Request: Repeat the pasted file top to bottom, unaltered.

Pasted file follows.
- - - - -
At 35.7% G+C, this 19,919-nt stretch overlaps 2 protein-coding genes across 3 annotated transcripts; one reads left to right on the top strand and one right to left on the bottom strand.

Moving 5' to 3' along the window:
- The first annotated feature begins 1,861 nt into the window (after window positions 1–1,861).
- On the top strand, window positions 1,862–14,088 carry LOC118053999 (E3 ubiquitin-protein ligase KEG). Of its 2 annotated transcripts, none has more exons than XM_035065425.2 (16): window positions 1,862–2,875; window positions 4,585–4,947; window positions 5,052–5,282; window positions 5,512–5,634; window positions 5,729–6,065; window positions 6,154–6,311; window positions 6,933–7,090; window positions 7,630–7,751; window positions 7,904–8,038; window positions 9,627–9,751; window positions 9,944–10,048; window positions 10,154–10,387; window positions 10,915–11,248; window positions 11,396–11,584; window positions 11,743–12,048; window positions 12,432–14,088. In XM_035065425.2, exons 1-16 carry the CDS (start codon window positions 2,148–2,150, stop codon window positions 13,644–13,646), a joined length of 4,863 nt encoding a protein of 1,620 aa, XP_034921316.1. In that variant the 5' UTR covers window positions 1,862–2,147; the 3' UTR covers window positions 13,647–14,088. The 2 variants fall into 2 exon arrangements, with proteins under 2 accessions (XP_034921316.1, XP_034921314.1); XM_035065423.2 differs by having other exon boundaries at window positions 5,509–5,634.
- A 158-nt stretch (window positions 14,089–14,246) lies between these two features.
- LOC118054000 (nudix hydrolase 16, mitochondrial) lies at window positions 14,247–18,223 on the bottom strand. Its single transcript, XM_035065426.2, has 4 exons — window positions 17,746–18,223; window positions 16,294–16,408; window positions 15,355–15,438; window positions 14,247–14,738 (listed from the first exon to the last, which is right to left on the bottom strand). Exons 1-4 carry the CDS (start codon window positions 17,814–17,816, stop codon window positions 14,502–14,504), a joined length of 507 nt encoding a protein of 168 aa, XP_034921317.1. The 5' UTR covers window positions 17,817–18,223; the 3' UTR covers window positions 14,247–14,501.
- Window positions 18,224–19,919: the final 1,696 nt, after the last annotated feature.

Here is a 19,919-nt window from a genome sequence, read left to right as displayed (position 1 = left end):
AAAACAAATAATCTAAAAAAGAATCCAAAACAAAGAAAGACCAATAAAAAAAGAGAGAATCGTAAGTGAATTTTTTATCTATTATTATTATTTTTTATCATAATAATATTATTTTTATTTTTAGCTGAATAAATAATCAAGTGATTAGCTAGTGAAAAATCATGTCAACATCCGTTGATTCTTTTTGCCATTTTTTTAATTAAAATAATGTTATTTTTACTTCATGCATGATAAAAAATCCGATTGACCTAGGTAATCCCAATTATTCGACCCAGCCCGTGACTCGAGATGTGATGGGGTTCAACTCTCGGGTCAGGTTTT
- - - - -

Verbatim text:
At 35.7% G+C, this 19,919-nt stretch overlaps 2 protein-coding genes across 3 annotated transcripts; one reads left to right on the top strand and one right to left on the bottom strand.

Moving 5' to 3' along the window:
- The first annotated feature begins 1,861 nt into the window (after window positions 1–1,861).
- On the top strand, window positions 1,862–14,088 carry LOC118053999 (E3 ubiquitin-protein ligase KEG). Of its 2 annotated transcripts, none has more exons than XM_035065425.2 (16): window positions 1,862–2,875; window positions 4,585–4,947; window positions 5,052–5,282; window positions 5,512–5,634; window positions 5,729–6,065; window positions 6,154–6,311; window positions 6,933–7,090; window positions 7,630–7,751; window positions 7,904–8,038; window positions 9,627–9,751; window positions 9,944–10,048; window positions 10,154–10,387; window positions 10,915–11,248; window positions 11,396–11,584; window positions 11,743–12,048; window positions 12,432–14,088. In XM_035065425.2, exons 1-16 carry the CDS (start codon window positions 2,148–2,150, stop codon window positions 13,644–13,646), a joined length of 4,863 nt encoding a protein of 1,620 aa, XP_034921316.1. In that variant the 5' UTR covers window positions 1,862–2,147; the 3' UTR covers window positions 13,647–14,088. The 2 variants fall into 2 exon arrangements, with proteins under 2 accessions (XP_034921316.1, XP_034921314.1); XM_035065423.2 differs by having other exon boundaries at window positions 5,509–5,634.
- A 158-nt stretch (window positions 14,089–14,246) lies between these two features.
- LOC118054000 (nudix hydrolase 16, mitochondrial) lies at window positions 14,247–18,223 on the bottom strand. Its single transcript, XM_035065426.2, has 4 exons — window positions 17,746–18,223; window positions 16,294–16,408; window positions 15,355–15,438; window positions 14,247–14,738 (listed from the first exon to the last, which is right to left on the bottom strand). Exons 1-4 carry the CDS (start codon window positions 17,814–17,816, stop codon window positions 14,502–14,504), a joined length of 507 nt encoding a protein of 168 aa, XP_034921317.1. The 5' UTR covers window positions 17,817–18,223; the 3' UTR covers window positions 14,247–14,501.
- Window positions 18,224–19,919: the final 1,696 nt, after the last annotated feature.

Here is a 19,919-nt window from a genome sequence, read left to right as displayed (position 1 = left end):
AAAACAAATAATCTAAAAAAGAATCCAAAACAAAGAAAGACCAATAAAAAAAGAGAGAATCGTAAGTGAATTTTTTATCTATTATTATTATTTTTTATCATAATAATATTATTTTTATTTTTAGCTGAATAAATAATCAAGTGATTAGCTAGTGAAAAATCATGTCAACATCCGTTGATTCTTTTTGCCATTTTTTTAATTAAAATAATGTTATTTTTACTTCATGCATGATAAAAAATCCGATTGACCTAGGTAATCCCAATTATTCGACCCAGCCCGTGACTCGAGATGTGATGGGGTTCAACTCTCGGGTCAGGTTTT